We chose FRA Airport for the first in a series of articles where we intend to look more closely at whether small or mid-sized air cargo handlers still have a future at European
CargoForwarder Global listened to Christoph Papke, owner and Managing Director of Cargo Operation Centre (COC), based at Frankfurt’s Cargo City South.
Flexibility is the-name-of-the-game
COC which this year completes its first decade of business, was founded by Mr Papke in 2006 as an all-cargo handling business mainly working along the lines of outsourcing physical cargo handling staff to one or two of the larger handlers at FRA.
It has not been an easy ten years for Christoph Papke who is also a board member of the German Air Cargo Club (ACD).
“I’ve had to be very flexible during the past ten years in order to place COC where it is today,” Christoph explains.
He strongly emphasizes that this flexibility was, or even now, is not geared towards offering cheaper rates in order to gain business.
Different business pillars had to be created in order to convince potential clients of the benefit of using COC’s services, this is what Papke’s COC offers.
Start-up clients were the larger handling entities, Swissport and Aviapartner, where COC managed a contract to supply physical handling manpower to support their operations.
Mr Papke states that already by 2008, COC had a clean balance sheet and was by then showing a small profit.
Fraport Cargo Services were added as a customer in 2009.
Cheap competition erodes customer loyalty
Christoph Papke who was born in 1959 in the Bavarian town of Staffelstein, close to Bamberg, spent much of his youth moving from one location to another. His father was an engineer who’s workplace changed frequently and the family moved along with him.
They finally settled in the state of Hesse in 1986 and that’s where Christoph started his training as a freight agent.
He spent some time with Air France Cargo as a salesman and was also a Key Account Manager at Danzas and D-Logistics Health Care unit before going out on his own in 2006.
He says he has not looked back since although it’s tough as an independent operator, especially these days where in his view “there are too many unserious operators in the market who are juggling against each other price-wise and having a negative effect on established small and mid-sized cargo handlers.”
This he adds, erodes some of the customer loyalty as prices come under strong pressure.
Four pillars keep COC moving in the market
Mr Papke is proud of the fact that despite the price pressure, that his company generated a revenue of €3.4 million in 2015 and his prognosis for 2016 is €4.5 mn. This more 30 percent increase will he says come from 2 to 3 new clients coming on board and his policy of operating with four different handling models.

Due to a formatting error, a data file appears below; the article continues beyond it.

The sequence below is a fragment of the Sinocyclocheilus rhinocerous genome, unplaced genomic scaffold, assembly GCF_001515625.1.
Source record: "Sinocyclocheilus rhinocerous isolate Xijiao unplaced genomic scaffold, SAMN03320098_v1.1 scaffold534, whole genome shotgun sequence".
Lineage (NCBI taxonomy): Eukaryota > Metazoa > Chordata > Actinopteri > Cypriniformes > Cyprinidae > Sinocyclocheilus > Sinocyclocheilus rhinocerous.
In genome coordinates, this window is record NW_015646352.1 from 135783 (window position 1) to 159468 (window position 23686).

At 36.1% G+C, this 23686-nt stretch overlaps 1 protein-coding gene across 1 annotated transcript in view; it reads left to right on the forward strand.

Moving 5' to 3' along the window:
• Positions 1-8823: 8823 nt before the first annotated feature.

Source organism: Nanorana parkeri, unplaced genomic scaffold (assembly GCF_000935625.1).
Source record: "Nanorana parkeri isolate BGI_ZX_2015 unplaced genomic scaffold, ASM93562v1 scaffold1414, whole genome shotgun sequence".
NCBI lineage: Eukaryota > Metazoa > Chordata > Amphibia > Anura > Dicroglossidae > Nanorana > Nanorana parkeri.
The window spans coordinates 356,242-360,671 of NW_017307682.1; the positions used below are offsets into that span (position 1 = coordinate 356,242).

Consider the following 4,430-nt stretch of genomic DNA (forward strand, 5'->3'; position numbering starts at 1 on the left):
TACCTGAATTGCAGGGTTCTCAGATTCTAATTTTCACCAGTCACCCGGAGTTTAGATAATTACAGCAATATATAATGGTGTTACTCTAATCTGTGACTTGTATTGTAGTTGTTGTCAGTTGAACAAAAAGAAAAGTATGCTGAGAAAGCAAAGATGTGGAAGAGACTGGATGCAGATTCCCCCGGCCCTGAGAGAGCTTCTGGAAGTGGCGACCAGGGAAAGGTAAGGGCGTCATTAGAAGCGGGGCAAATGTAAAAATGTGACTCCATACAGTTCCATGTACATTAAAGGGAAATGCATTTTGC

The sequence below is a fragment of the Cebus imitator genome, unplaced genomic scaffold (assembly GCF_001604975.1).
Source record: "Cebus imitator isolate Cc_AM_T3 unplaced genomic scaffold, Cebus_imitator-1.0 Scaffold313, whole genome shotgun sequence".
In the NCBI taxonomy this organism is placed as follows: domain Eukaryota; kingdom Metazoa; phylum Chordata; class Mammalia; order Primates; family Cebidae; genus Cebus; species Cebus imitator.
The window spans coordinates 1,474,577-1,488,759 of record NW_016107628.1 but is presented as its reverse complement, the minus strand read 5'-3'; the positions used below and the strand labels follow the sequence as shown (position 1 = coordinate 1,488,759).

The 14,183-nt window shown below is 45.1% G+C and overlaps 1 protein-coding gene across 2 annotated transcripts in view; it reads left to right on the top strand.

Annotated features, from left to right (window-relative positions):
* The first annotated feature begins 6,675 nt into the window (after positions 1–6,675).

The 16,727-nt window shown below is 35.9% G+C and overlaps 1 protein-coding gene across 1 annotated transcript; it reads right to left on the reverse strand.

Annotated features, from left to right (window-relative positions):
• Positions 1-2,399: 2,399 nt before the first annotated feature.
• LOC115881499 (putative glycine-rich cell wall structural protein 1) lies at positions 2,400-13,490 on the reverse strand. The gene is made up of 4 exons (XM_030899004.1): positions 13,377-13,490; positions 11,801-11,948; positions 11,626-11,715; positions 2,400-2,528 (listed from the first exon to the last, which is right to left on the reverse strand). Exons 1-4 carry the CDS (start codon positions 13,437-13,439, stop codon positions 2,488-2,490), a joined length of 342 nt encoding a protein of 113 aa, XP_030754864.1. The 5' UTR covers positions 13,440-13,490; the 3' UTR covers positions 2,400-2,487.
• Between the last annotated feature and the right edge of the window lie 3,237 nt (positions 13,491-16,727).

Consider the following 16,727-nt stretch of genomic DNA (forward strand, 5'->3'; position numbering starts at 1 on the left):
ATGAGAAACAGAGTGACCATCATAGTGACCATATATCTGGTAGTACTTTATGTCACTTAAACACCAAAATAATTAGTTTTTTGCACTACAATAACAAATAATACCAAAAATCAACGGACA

- General air cargo handling - where all of COC’s 150 staff are fully certified for general handling activities as well as dangerous goods and the built-up-unit (BUP’s) handling. Documentation services are also offered.
- Outsourcing or Contract Logistics - here COC offers their expertise and staff to manage fully or partly the warehouses of logistics operators.
- Commercial Contract Staff Hire - COC has acquired the necessary authorization to offer handling staff to other operators during peak periods or where there are staff shortfalls due to holiday periods or sickness. This service is offered with the aim of helping other logistics providers to lower their manpower costs.
- Security & Surveillance Services - comprehensive surveillance services in accordance with §34 of the Trade Regulations Act which covers cargo surveillance and inspection and security in predefined areas.
There are COC in-house training programs which train new staff and give regular refresher courses to those already on board.
Cargo Operation Centre is ISO 9001 certified since 2014
The past and the future
Looking back on the past decade, Christoph Papke is rightly proud of what he started in 2006. The fact that his company is still being in business is due to factors such as having offered a stable handling basis with a small but loyal client base as well as a reliable pricing structure for his clients and loyal staff who have always been paid fully and on time.
The downside has been the continued negative pricing policy of some of his competitors and in Mr Papke’s view, the resulting decline in service which gives the trade a bad name.
When looking at the next decade, COC will in Mr Papke’s words continue to try and gradually increase its customer base with a further 2-3 clients. Christoph does not rule out the possibility of retiring himself in the not so distant future once a suitable takeover offer were to come onto the table or if he finds a dedicated new managing director.
Until then however, he stays at the helm.
He has a further leg to stand on since he also became Managing Director of S-P-S Germany which is a daughter company of S-P-S Netherlands and which manufactures, leases and maintains non-motorized airport equipment.
S-P-S Germany generated sales of 1.2 million euros in 2015.
Flexibility keeps Mr Papke happy and still in the game, but the negative pricing trend makes it more and more difficult to reach a profit.
John Mc Donagh